Analysis of the Impact of Cell Phones

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When it comes to the topic of cell phones, most of us will readily agree that most children spend too much time on their smartphone. Suzanne Rosenberg the author of Cell Phones and Children: Follow the Precautionary Road, is convinced that the over usage of smartphones has contributed to a health concern in children because parents are allowing their children to have smartphones at a young age. Where this agreement usually ends, however, is on the question of children having smartphones. Whereas in the article Is My Kid Ready for a Smartphone? Dr. Pat Bass maintains that children only know a digital world and parents have an influence on children’s use in smartphones. While in the article Memory Constraints on Infant Learning From Picture Books, Television, and Touchscreens, Rachel Barr maintains that children should not spend an excessive amount of time on smartphones because it can be hard to remember information. My own view is that by exposing children to smartphones at a young age leads to a deficiency in childhood memories.

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The question of children having smartphones is a rising concern in today’s society. Due to easy access to smartphones and parents exposing children to smartphones at a young age is a leading factor of many problems in children such as mental, physical, and emotional health. According to Rosenberg, family packages deals at phone companies influence parents to get phones for their children, but what they do not know is how it affects children’s mental health (Rosenberg,2013). In the article Cell Phones and Children: Follow the Precautionary Road, Rosenberg maintains that “electromagnetic radiation from cell phones can permanently alter brain function or result in harm”(Rosenberg,2013), which is due to children not having fully developed brains. This can correlate to a deficiency in children’s memory because the more time children spend on their smartphone, the more it damages their brain, which can cause them to not to remember events that can occur in their life.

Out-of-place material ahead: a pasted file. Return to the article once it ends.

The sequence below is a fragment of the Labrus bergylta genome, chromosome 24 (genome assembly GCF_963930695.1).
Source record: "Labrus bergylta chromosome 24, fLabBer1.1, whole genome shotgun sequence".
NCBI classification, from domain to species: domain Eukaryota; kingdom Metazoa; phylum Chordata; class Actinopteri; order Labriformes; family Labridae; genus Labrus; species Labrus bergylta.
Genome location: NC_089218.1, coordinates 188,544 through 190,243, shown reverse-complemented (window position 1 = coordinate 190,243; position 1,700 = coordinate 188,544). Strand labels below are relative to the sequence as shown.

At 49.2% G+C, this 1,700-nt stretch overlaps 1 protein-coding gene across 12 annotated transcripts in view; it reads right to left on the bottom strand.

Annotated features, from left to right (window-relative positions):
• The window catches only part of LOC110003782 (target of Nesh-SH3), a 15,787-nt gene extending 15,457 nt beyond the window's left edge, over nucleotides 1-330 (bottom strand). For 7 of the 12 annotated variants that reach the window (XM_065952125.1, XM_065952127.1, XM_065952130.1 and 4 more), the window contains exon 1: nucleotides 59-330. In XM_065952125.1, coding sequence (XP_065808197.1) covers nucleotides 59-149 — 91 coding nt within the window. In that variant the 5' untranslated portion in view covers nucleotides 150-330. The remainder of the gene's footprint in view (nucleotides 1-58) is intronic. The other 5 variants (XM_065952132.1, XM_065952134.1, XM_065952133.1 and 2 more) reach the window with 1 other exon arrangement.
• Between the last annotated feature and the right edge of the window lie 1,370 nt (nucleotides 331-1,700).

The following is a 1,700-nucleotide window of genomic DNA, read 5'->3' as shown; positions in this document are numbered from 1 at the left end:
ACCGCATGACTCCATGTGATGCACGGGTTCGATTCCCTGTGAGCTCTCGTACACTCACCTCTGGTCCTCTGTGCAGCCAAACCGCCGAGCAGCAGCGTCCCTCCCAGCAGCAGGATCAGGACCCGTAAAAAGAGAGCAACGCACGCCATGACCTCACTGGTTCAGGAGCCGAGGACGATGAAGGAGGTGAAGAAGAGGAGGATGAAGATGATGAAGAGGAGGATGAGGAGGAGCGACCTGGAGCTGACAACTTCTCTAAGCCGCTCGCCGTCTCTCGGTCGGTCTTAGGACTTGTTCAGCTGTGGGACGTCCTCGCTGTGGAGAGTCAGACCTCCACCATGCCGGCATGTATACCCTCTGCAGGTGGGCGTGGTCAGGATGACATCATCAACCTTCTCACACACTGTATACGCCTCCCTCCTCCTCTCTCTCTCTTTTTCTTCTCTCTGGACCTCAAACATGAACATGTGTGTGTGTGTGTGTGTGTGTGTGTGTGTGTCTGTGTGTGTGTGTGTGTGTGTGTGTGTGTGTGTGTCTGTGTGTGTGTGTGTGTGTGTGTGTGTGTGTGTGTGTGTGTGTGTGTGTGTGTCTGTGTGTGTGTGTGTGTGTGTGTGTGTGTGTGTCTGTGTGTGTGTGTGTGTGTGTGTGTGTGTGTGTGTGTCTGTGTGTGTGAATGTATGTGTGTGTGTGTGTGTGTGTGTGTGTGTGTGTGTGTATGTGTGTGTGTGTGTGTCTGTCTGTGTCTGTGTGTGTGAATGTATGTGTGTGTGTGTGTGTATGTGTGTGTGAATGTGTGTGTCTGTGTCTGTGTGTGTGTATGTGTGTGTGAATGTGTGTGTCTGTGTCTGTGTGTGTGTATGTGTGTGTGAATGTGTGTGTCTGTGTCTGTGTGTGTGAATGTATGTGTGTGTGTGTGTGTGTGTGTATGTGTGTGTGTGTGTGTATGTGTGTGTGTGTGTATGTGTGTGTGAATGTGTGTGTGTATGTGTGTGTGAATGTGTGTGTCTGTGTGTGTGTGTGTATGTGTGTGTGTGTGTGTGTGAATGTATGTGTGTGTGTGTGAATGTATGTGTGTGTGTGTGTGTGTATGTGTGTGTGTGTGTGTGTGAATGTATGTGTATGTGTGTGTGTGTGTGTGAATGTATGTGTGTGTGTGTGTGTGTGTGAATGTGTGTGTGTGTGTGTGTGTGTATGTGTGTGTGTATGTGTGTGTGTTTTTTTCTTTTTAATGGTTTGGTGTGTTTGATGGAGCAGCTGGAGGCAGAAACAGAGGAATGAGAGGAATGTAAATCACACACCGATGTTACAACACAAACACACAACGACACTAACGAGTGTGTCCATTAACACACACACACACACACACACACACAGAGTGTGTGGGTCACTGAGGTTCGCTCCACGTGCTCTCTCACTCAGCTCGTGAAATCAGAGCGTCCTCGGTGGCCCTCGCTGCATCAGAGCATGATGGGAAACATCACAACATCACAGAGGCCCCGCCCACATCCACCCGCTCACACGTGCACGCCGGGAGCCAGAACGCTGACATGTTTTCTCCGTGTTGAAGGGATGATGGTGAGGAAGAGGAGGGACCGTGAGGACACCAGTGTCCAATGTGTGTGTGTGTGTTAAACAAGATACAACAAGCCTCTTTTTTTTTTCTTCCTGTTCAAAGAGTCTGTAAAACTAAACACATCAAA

In the article Is My Kid Ready for a Smartphone? Dr. Bass emphasizes that “technology is a part of children’s world from their earliest memories”(Bass,2014). She believes this because children are living in a digital world, and they started to use electronic devices such as leap pads, smartphones and television at the age of one (Bass). Though I concede that children can have some memories from electronics such as photos stored on their smartphone, I still insist that memories are created from participating in activities and not sitting behind a screen. I also insist that children are more likely to remember an event when they are actively participating in it. For instance, a key difference in children today compared to generations before the advancement in technology is that most children have easy access to smartphones. Before the development of smartphones, kids would go outside, play games, play with toys, color, and use their imagination to create games of their own. However, in today’s society most children are staying inside on their electronics. Children are less likely to go outside and be active, which is contributing to a concern in children’s physical health. This is contributing to a concern in physical health because children are not getting the sufficient amount of exercise they need due to spending too much time on their smartphones. The lack of children not participating in activities is leading to a deficiency in childhood memories because children are only playing on their smartphones, it is hard to create memories when one is on their phone. When children play on their smartphones, they cannot spend time with family or friends. Most of the memories we have today come from spending time with others. It is hard for children to interact with family and friends when they are constantly on a smartphone or another electronic device. Children may remember what they did on a smartphone a couple days after they use it, but ultimately they will not remember what they did specifically on their smartphone in the long run.